DHS convened a major National Small Vessel Security Summit late last year, and the after action report is now available. While I first considered small boat security to be about asÂ niche a topic as is possible (with more public affairs appeal than public policy), this report shows a heck of a lot of work went into the effort of making the event productive and relevant on a national scale.Â The report was prepared by the Homeland Security Institute and, at 122 pages, is a daunting read. Especially with so few pictures. HLSWatch readers get the cliffs notes.Â Main recommendations of the effort are as follows:
1.Â AIS tracking technologies should not be required for vessels under 65 feet in length until the technology is perfected (read: likely never), the cost of such technology significantly reduced (read: paid by the Feds), and until law enforcement has the ability to track and respond to all vessels in the maritime domain (read: moveable goalpost). RFID technology or other OnStar-like monitoring features can be used in the meantime.
2.Â The National Homeland Security Strategy needs a component that represents a National Small Vessel Security Strategy based on a layered defense. (Echoes of the WME Task Force.) This strategy should not, the report explains, focus on deterring a specific type of terrorist attack but should enhance the overall safety and security of the maritime domain. Rightly, the forum recommends that the strategy provide for guidance in coordination with international partners.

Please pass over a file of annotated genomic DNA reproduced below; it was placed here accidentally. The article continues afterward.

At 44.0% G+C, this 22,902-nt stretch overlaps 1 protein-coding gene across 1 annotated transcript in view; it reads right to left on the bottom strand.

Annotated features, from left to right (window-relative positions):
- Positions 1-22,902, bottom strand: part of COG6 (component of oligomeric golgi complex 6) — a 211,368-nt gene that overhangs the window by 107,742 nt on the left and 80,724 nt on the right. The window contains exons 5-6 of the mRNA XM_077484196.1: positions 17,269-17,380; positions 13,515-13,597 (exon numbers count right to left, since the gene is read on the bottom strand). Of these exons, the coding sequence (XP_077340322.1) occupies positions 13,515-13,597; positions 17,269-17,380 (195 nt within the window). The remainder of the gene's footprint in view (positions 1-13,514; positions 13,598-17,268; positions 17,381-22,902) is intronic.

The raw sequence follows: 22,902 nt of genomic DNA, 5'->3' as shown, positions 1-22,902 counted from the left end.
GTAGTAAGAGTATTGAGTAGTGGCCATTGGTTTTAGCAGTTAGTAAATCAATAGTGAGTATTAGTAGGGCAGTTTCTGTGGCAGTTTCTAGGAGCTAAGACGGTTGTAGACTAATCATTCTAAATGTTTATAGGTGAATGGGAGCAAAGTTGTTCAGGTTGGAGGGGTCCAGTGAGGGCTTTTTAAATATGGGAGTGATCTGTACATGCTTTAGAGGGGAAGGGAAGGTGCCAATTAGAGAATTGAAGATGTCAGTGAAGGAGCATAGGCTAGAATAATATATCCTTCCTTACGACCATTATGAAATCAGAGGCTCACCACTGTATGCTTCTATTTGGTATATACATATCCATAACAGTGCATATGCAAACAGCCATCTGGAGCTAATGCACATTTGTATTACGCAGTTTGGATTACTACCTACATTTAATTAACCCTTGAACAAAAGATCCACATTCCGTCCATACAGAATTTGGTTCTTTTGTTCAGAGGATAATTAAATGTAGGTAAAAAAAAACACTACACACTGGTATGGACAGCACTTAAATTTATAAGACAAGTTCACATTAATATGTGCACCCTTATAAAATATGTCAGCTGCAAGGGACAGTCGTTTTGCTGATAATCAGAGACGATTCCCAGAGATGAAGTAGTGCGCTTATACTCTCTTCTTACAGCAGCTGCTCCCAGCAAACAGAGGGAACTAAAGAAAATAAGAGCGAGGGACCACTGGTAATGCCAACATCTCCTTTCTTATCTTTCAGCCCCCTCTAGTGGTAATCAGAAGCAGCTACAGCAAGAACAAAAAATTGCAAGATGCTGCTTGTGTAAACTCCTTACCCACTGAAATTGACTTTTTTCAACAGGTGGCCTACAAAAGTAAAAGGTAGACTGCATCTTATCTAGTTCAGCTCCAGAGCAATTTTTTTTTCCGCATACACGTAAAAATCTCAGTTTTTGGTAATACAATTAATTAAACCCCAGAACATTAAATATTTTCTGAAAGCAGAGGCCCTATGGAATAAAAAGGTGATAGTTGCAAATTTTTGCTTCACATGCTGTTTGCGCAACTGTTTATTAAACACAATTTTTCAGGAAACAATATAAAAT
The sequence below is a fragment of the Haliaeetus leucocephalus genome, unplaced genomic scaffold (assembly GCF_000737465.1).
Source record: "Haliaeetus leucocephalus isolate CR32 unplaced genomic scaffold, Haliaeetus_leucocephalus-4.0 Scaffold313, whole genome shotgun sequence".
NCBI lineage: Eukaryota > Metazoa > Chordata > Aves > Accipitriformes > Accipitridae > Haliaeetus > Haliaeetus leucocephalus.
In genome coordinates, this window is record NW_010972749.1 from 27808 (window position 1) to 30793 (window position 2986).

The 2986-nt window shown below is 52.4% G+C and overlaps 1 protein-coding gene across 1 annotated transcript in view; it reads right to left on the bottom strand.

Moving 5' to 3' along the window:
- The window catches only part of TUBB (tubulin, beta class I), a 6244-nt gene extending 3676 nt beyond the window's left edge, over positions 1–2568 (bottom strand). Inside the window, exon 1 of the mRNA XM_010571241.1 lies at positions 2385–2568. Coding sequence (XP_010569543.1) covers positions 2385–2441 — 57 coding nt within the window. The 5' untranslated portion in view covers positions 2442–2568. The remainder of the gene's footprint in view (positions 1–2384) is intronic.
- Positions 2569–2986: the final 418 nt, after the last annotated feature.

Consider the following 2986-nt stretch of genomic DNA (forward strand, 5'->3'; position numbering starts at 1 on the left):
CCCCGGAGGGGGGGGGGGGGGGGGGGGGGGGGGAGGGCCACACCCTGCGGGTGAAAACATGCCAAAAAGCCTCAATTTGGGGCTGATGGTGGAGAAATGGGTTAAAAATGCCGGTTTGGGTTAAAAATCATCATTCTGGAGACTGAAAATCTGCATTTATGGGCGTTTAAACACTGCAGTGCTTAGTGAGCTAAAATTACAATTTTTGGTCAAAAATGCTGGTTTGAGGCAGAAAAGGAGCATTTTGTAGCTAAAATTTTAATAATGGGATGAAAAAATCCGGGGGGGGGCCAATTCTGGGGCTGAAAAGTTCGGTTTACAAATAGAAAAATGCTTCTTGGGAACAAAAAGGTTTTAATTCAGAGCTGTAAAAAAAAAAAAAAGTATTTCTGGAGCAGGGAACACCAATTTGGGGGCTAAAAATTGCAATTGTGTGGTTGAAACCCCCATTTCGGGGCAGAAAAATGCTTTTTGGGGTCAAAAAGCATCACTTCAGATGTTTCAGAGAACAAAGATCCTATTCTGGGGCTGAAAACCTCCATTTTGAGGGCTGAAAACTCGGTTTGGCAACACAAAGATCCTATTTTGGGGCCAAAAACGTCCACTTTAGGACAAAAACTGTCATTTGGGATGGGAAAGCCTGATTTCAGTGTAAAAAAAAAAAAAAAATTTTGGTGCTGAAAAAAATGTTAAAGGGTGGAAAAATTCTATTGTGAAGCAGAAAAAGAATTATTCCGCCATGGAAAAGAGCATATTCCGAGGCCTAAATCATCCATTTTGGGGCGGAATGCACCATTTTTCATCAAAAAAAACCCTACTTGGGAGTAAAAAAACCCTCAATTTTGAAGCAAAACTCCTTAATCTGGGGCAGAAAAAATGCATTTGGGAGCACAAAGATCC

3.Â Licensing, registration, or tracking of small boats used by private individuals should be accomplished by DHS with the lightest of touch. Failing to do so will be costly, ineffective, and rood (it will â€œalienate the small vessel operatorâ€).
4.Â State, local, tribal, and territorial maritime law enforcement entities need additional funding because, in addition to â€œother public safety and security missions,â€ this is too much.
5.Â Establish a universal hotline telephone number, similar to the National Response Center 1-800 number, for the boating community to use in reporting suspicious activities and emergency situations.
6.Â States could add a boat operator credential — like those required for tractor trailer or school bus drivers — to their state driver licenses. This could lead to a national boat registry for use by law enforcement agencies.
7.Â The U.S. should enhance international cooperation and intelligence sharing with â€œour foreign counterparts,â€ especially Mexico, Canada, and countries of the Caribbean because these nations are the most likely departure points for a small vessel terrorist attack from overseas.
8.Â More fusion centers! The report explains that conference participants felt that additional fusion centers would enable stakeholders to better share, analyze, and disseminate intelligence to with the USCG, CPB, U.S. Navy, the Harbor Master and state and local law enforcement agencies.
9.Â Permanent Employment of the DNDO Act: Conference participants believe that federal, state, local, tribal, and territorial law enforcement agencies should be â€œprovided with nuclear detection devices so they can detect radioactive signatures on small vessel and in cargo.â€ The rest of this language is worth reprinting:
The cost of such equipment requires federal guidance and oversight. In addition, the federal government should develop RAD/NUC detection devices with a stand-off capability in order to provide detection without directly impacting small vessel operators. The federal government should also consider placing nuclear detection devices on commercial vessels in a partnership to increase the chance of detecting a nuclear device or nuclear material before it reaches a major U.S. port or population center. Lastly, the federal government needs to strengthen counter-proliferation initiatives with our foreign counterparts to prevent shipments of WMD, their delivery systems, or related materials from reaching the U.S. maritime domain.